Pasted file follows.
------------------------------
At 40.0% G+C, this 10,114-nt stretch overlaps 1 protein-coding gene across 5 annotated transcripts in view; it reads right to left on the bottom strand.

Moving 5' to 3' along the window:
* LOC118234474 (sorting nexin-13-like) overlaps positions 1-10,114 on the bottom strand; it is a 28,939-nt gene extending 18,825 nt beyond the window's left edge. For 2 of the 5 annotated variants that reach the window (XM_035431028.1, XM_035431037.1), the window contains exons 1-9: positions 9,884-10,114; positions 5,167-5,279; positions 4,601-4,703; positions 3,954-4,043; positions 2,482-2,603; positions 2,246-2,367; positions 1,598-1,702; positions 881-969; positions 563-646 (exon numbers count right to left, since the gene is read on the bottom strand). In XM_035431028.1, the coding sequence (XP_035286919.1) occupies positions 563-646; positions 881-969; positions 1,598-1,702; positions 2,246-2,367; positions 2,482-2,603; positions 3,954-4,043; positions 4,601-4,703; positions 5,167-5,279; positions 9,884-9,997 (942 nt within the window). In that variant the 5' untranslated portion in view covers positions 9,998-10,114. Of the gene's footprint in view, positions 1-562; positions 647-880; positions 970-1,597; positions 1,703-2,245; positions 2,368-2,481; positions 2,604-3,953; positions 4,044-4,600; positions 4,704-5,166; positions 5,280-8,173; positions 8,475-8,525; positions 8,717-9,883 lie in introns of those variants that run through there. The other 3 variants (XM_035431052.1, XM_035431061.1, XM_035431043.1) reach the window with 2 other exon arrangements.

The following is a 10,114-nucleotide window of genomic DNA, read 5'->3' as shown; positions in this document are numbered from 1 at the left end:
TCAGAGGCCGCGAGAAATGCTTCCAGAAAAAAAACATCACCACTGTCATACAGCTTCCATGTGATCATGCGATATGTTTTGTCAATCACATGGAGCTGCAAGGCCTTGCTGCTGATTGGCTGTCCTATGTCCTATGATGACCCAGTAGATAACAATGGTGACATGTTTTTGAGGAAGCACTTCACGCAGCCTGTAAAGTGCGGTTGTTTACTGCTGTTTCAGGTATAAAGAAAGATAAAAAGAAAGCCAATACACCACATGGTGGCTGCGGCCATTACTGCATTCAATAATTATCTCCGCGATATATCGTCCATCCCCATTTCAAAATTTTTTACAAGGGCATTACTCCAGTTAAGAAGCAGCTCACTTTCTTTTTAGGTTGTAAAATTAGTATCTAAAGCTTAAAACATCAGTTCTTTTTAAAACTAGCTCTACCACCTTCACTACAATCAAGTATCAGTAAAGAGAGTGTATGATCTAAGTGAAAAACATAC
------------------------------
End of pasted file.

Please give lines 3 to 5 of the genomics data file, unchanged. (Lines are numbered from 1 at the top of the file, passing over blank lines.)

* LOC118234474 (sorting nexin-13-like) overlaps positions 1-10,114 on the bottom strand; it is a 28,939-nt gene extending 18,825 nt beyond the window's left edge. For 2 of the 5 annotated variants that reach the window (XM_035431028.1, XM_035431037.1), the window contains exons 1-9: positions 9,884-10,114; positions 5,167-5,279; positions 4,601-4,703; positions 3,954-4,043; positions 2,482-2,603; positions 2,246-2,367; positions 1,598-1,702; positions 881-969; positions 563-646 (exon numbers count right to left, since the gene is read on the bottom strand). In XM_035431028.1, the coding sequence (XP_035286919.1) occupies positions 563-646; positions 881-969; positions 1,598-1,702; positions 2,246-2,367; positions 2,482-2,603; positions 3,954-4,043; positions 4,601-4,703; positions 5,167-5,279; positions 9,884-9,997 (942 nt within the window). In that variant the 5' untranslated portion in view covers positions 9,998-10,114. Of the gene's footprint in view, positions 1-562; positions 647-880; positions 970-1,597; positions 1,703-2,245; positions 2,368-2,481; positions 2,604-3,953; positions 4,044-4,600; positions 4,704-5,166; positions 5,280-8,173; positions 8,475-8,525; positions 8,717-9,883 lie in introns of those variants that run through there. The other 3 variants (XM_035431052.1, XM_035431061.1, XM_035431043.1) reach the window with 2 other exon arrangements.

The following is a 10,114-nucleotide window of genomic DNA, read 5'->3' as shown; positions in this document are numbered from 1 at the left end:
TCAGAGGCCGCGAGAAATGCTTCCAGAAAAAAAACATCACCACTGTCATACAGCTTCCATGTGATCATGCGATATGTTTTGTCAATCACATGGAGCTGCAAGGCCTTGCTGCTGATTGGCTGTCCTATGTCCTATGATGACCCAGTAGATAACAATGGTGACATGTTTTTGAGGAAGCACTTCACGCAGCCTGTAAAGTGCGGTTGTTTACTGCTGTTTCAGGTATAAAGAAAGATAAAAAGAAAGCCAATACACCACATGGTGGCTGCGGCCATTACTGCATTCAATAATTATCTCCGCGATATATCGTCCATCCCCATTTCAAAATTTTTTACAAGGGCATTACTCCAGTTAAGAAGCAGCTCACTTTCTTTTTAGGTTGTAAAATTAGTATCTAAAGCTTAAAACATCAGTTCTTTTTAAAACTAGCTCTACCACCTTCACTACAATCAAGTATCAGTAAAGAGAGTGTATGATCTAAGTGAAAAACATAC